15 January 2013
Last updated at 13:15
Troops from a regional West African force will be in Mali within days to help a French intervention against Islamist rebels, Nigeria says.
The force’s commander, Gen Shehu Abdulkadir, confirmed the move to the BBC as West African military commanders met in Mali’s capital, Bamako.
France has 750 troops in Mali and is expected to increase that to 2,500.
It began its intervention last Friday with the aim of halting the Islamists’ advance south.
Nigeria now plans to provide 900 troops for the force, 300 more than previously announced.
The force is expected to be 3,300 strong. It will be deployed under UN Security Council resolution 2085, which was passed in December.
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France’s wider goal in this campaign is unclear. Is this a mission to push back and contain the Islamist forces? Or is its aim that the government in Bamako expand its control into the vast north of the country?
That is a huge task in military terms, leaving aside the very real political problems which in many ways precipitated this crisis in the first place.
France speaks of handing over the mission to African forces as soon as possible. But how effective will the multinational West African force be?
And what about the Malian army itself? It has suffered severe reverses. It has lost quantities of equipment. It needs to be reformed and retrained. Key EU countries are willing to undertake this task – but again, it will take time.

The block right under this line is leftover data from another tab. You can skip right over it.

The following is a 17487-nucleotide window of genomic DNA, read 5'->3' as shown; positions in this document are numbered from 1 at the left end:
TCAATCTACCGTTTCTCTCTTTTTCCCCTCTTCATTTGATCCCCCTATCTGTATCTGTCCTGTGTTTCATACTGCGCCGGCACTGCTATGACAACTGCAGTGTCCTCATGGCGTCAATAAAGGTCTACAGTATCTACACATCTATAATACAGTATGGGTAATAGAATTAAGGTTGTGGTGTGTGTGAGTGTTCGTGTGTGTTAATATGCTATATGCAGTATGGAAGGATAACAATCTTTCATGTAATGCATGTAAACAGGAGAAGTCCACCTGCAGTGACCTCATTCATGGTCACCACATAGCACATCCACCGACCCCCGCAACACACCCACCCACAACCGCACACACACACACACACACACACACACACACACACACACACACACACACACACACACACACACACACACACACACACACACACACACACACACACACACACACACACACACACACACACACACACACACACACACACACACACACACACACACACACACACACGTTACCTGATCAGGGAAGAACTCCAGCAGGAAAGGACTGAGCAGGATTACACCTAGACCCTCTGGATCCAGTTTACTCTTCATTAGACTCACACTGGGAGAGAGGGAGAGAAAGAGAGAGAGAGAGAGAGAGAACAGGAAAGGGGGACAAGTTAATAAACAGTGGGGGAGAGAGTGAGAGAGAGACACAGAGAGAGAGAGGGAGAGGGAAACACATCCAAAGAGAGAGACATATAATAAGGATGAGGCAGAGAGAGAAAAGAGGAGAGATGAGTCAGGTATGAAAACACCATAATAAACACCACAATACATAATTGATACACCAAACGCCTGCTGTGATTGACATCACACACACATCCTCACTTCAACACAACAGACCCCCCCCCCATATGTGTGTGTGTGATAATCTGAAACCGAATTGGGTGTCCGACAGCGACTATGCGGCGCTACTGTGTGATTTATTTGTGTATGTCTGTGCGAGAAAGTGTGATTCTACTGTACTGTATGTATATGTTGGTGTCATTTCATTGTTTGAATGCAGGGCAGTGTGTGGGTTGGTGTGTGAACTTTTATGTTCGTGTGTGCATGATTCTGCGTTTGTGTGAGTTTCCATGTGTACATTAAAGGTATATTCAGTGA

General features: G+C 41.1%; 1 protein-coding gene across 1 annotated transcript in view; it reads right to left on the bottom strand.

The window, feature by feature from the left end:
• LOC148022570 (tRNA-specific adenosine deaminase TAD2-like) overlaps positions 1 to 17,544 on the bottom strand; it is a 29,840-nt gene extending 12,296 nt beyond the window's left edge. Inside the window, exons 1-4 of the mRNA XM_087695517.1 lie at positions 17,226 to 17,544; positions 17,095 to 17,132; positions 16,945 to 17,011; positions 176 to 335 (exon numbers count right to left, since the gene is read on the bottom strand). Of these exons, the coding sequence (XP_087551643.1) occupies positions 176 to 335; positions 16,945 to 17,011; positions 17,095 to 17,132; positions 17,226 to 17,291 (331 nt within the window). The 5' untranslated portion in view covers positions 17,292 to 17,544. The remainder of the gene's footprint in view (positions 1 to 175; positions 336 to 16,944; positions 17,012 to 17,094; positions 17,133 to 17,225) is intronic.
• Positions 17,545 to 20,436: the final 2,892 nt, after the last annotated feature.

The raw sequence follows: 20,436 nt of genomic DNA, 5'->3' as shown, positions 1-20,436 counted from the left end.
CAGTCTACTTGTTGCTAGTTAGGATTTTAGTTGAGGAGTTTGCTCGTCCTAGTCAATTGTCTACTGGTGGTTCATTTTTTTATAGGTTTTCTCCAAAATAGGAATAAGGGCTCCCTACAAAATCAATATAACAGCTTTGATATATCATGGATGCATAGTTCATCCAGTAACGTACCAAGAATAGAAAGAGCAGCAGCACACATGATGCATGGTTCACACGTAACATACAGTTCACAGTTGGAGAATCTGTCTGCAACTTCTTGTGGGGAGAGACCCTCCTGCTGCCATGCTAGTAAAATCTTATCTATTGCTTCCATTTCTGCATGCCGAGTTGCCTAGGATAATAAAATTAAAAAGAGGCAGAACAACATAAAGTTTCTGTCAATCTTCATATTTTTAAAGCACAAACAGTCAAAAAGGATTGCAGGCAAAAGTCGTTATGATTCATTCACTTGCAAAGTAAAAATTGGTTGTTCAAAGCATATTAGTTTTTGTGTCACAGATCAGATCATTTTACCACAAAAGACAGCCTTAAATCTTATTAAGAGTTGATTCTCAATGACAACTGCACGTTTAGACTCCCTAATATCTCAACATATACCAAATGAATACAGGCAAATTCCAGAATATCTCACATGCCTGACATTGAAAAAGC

The African troops may well require French air power and logistical support for the foreseeable future. And for the moment, it is largely French forces that must hold the line.
Nigerian Col Mohammed Yerima said: “The president approved the deployment of a battalion, and in the next 24 hours a company of the battalion will be deployed.”
Nigeria has the biggest military in Ecowas, the regional grouping that is overseeing the military response.
Ivory Coast army chief Gen Soumaila Bakayoko said: “We are here today to speak essentially about the engagement alongside our Malian brothers in arms, to liberate the north of Mali.”
Benin, Ghana, Niger, Senegal, Burkina Faso and Togo have also pledged troops.
A summit of West African leaders on Saturday is expected to discuss the crisis further, as will a meeting of EU foreign ministers in Brussels on Thursday.
French warplanes have carried out a series of air strikes on Islamist positions since the intervention began on Friday.
The raids continued overnight, with President Francois Hollande saying they had “achieved their goal”.
He told RFI radio: “We are confident about the speed with which we will be able to stop the aggressors, the enemy, these terrorists.”
Raids on Diabaly
Islamists are reported to have withdrawn from the major towns of Timbuktu and Gao.
They struck back by taking Diabaly, 400km (250 miles) north-east of Bamako, on Monday.
Major air strikes were carried out overnight to try to dislodge them.
At least 11 Malian soldiers and a French helicopter pilot have died in Mali since Friday’s intervention. More than 100 militants are reported to have been killed.
Islamist groups and secular Tuareg rebels took advantage of chaos following a military coup to seize northern Mali in April 2012.
But the Islamists soon took control of the region’s major towns, sidelining the Tuaregs.
The UN says some 144,500 Malian refugees have been registered in neighbouring countries since April 2012.
It also says that 30,000 people have been displaced as a direct result of conflict this month.
The battle for Mali
Mali conflict: West African troops to arrive ‘in days’ – BBC News
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